Liberia: We Are All Ex-Combatants!

I have been reading several Facebook posts and comments directed at Prof. Alhaji G.V. Kromah, who died recently after a protracted illness. I want to extend my deepest condolences to the bereaved family, friends and relatives of late Professor Kromah. May Allah forgive his sins.

Professor Kromah’s Death

I believe it’s morally unacceptable to fight or mock the dead. The point is, they have vanished your presence and will never be a hindrance to your success anymore. Granted, he was an active participant of the bloody crisis, and caused the death of several persons, but I am constrained to reflect on the excruciating pains and circumstances that prompted a renowned university professor to make a tactical move and lead a a notorious warring faction in self-defense of his people. Was it constitutionally correct; I say a resounding no. Nevertheless, and as a critical thinker, one would surmise that the prevailing circumstances during that period might have caused him to stand up and fight.

As a direct victim of the war, I vividly witnessed how certain tribes were slaughtered in my presence by some individuals. I still live with that trauma and no longer eat any animal that’s slaughtered in my presence. I need help, because I have been dealing with it since I was 12. You know those Killers; yet you still celebrate them today. I am sure if those who were slaughtered had the power to revenge, they would have stood up firmly and fight brutally, because self-preservation is a moral necessity anywhere. Those who were once humbled became killers, and those who were grooming leaders in the classrooms led faction groups in self-defense, because their lives were in danger. These actions are condemnable, and do not represent that of a civilized society or a professional. As such, we need to disarm our hearts.

Technically speaking, we are ALL excombants, and some how, we murdered people with our demonic prayers, pens, microphones, etc. Some of you, including our parents, and relatives wrote detrimental articles in newspapers that sparked anger in people to kill. Their actions incited violence that killed hundreds of people.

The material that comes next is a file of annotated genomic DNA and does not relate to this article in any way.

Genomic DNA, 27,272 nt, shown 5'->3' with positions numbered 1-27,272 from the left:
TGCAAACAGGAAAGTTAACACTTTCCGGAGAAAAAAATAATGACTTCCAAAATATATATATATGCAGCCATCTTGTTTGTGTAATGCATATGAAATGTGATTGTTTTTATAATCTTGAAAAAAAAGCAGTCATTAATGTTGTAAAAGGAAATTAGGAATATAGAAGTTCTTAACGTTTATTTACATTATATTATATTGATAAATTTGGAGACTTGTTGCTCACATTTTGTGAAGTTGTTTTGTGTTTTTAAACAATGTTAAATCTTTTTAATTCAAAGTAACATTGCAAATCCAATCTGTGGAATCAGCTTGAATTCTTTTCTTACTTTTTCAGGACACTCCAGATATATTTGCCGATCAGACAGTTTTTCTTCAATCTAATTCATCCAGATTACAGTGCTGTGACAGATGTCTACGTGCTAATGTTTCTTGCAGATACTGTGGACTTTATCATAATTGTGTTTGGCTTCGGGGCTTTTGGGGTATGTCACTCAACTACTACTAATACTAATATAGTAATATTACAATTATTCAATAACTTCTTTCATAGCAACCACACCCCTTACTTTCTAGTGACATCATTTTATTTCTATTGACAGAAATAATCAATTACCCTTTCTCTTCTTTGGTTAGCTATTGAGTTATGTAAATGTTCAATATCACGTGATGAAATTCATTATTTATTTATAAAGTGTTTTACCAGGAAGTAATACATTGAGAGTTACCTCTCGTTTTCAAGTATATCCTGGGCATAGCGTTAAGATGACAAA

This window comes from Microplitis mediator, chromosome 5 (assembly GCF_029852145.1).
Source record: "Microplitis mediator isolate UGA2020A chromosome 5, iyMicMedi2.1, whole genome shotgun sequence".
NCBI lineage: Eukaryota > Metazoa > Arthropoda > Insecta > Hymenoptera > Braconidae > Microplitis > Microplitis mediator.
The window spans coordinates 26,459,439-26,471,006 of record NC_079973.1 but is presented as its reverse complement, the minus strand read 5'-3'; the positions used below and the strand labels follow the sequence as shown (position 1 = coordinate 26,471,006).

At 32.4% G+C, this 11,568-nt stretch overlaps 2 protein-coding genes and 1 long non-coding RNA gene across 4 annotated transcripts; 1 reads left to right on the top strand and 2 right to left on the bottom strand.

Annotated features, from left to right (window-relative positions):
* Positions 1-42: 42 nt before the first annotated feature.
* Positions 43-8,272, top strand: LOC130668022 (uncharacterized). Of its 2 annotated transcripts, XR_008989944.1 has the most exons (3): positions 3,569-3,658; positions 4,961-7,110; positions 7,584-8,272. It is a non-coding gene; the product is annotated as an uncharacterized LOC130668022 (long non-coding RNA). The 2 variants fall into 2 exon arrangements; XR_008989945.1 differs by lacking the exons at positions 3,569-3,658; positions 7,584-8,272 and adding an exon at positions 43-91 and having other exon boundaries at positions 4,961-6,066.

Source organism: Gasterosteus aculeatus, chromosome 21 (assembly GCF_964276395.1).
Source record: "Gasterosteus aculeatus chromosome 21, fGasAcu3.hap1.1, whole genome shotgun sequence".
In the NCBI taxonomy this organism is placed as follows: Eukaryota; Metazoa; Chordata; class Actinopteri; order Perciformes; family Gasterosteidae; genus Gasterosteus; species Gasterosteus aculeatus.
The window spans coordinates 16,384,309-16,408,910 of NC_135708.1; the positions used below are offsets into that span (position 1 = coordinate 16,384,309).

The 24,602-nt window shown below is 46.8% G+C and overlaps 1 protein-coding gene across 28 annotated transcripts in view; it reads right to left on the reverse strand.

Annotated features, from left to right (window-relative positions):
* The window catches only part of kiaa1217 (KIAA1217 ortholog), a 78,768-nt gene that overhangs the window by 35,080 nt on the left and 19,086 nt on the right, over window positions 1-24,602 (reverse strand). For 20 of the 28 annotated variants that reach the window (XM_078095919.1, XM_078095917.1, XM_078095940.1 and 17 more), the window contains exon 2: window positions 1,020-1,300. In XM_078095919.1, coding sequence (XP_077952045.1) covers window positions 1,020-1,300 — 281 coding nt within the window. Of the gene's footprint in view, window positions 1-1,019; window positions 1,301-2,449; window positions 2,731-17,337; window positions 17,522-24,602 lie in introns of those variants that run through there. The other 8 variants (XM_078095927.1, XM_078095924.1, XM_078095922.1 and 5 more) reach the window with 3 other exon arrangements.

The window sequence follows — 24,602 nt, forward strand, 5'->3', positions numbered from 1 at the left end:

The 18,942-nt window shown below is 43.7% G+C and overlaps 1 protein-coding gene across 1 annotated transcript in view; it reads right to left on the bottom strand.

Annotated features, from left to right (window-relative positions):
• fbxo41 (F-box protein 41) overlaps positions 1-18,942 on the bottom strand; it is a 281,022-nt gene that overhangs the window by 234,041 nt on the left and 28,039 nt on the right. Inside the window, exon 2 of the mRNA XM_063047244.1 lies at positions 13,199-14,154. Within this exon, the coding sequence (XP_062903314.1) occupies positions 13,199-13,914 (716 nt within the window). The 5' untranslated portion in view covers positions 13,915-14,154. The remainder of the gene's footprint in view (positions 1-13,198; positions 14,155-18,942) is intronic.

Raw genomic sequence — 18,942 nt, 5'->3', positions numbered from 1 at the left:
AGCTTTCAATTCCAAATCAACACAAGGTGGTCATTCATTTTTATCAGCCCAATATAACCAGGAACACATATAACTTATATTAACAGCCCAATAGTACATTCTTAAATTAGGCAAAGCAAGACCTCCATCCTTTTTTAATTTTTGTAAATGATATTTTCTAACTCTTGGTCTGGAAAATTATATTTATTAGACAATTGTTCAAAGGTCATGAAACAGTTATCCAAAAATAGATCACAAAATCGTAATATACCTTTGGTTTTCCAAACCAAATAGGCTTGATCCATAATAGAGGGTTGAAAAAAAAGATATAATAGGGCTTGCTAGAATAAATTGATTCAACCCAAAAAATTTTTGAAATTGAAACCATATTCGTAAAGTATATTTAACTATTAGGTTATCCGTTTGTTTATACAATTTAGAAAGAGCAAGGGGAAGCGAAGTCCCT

Some use their radio stations to incite and cause others to be hunted and killed. These were the intellectual Ex-combatants. They, too, fought the war with their pens and microphones and caused others to die.

Others were in churches and mosques offering prayers against their brothers and sisters in different faction groups. When there was news of murder in those faction controlled areas, they celebrated and shouted “hallelujah “ instead of weeping. They are religious Ex-combatants. If you were a kid by then, but have now grown to be an adult, the categorization might not be applicable to you, but your relatives, friends, or parents, who I described in the categories above.

Regretfully, we only look at those who were physically seen carrying guns. It’s important to reflect on the veracity of truth owing to the circumstances that plunged Liberia into a bloody civil war.
I would have loved for Professor Kromah to face justice , something he promised he would do.

The Hypocrisy

We have forgotten that Professor Kromah taught thousands of people and impacted many lives at the University of Liberia. Why are we not remembering him for the lives he impacted? Ironically, the same people who I see celebrating his demise are KEY SUPPORTERS of living and arrogant warlords, who are still enslaving our people in abject povety.

Former President Sirleaf was the chief financier of the bloody civil war. But, those mocking Prof. Kromah were physically seen on the streets of Monrovia heavily campaigning for her in 2005 and 2011. They elected her twice, but they didn’t know she was the mastermind of the bloody civil crisis. If we mean business in Liberia, and want IMPARTIAL JUSTICE, we need to take off our caps of hypocrisy and speak out with the audacity of truth in our voice. Also, if you want to be respected in society while you are alive or when you are dead, it’s important to live a dignified life. Be humble, and treat people with respect and dignity. Hurt no one, and reject an offer of hatred. Your family will be extremely embarrassed by public laughter when you get sick or God takes you for “safe-keeping”.

We will never restore Liberia’s lost dignity, renew its lost hopes, and unify the country with hypocrisy. I, therefore, plead with everyone to allow the dead to rest. Please!